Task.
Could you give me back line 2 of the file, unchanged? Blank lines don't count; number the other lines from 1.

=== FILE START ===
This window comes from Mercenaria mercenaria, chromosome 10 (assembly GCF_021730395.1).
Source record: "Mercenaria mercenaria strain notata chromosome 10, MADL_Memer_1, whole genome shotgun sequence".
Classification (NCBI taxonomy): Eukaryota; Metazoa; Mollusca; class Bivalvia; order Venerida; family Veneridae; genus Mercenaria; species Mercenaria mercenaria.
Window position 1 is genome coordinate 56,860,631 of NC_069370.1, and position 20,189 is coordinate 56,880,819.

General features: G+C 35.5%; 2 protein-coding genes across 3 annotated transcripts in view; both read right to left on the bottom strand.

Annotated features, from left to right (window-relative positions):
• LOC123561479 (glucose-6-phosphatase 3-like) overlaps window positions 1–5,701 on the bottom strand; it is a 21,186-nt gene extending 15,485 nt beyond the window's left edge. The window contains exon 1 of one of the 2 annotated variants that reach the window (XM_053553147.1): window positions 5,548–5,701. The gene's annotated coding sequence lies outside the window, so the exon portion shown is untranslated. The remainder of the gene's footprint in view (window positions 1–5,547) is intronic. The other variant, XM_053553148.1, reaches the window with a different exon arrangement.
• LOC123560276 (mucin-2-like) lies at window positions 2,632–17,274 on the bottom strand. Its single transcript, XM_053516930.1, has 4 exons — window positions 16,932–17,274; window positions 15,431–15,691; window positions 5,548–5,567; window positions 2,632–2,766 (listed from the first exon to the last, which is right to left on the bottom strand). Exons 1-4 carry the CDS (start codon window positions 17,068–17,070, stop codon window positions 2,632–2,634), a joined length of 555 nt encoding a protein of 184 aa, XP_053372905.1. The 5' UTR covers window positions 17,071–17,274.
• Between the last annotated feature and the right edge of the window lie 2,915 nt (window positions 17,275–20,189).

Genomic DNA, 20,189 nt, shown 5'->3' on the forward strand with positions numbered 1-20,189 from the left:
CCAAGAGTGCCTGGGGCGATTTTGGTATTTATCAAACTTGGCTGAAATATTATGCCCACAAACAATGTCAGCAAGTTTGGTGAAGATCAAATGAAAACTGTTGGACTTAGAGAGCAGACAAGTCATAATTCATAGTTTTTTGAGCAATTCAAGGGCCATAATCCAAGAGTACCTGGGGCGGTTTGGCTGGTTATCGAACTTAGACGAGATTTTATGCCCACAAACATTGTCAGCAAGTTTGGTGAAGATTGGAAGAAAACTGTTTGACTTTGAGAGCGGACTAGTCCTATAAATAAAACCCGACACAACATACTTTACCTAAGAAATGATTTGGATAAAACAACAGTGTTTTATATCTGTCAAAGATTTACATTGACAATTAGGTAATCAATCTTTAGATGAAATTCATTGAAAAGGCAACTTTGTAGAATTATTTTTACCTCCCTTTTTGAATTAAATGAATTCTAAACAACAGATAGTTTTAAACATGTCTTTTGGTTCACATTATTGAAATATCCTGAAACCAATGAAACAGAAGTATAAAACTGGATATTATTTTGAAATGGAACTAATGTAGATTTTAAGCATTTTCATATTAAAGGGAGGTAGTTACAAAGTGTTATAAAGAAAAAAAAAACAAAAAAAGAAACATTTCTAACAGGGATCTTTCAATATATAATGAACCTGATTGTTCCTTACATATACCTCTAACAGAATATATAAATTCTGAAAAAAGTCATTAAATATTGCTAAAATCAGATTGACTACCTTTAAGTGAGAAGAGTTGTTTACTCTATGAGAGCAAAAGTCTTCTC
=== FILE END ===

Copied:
Source record: "Mercenaria mercenaria strain notata chromosome 10, MADL_Memer_1, whole genome shotgun sequence".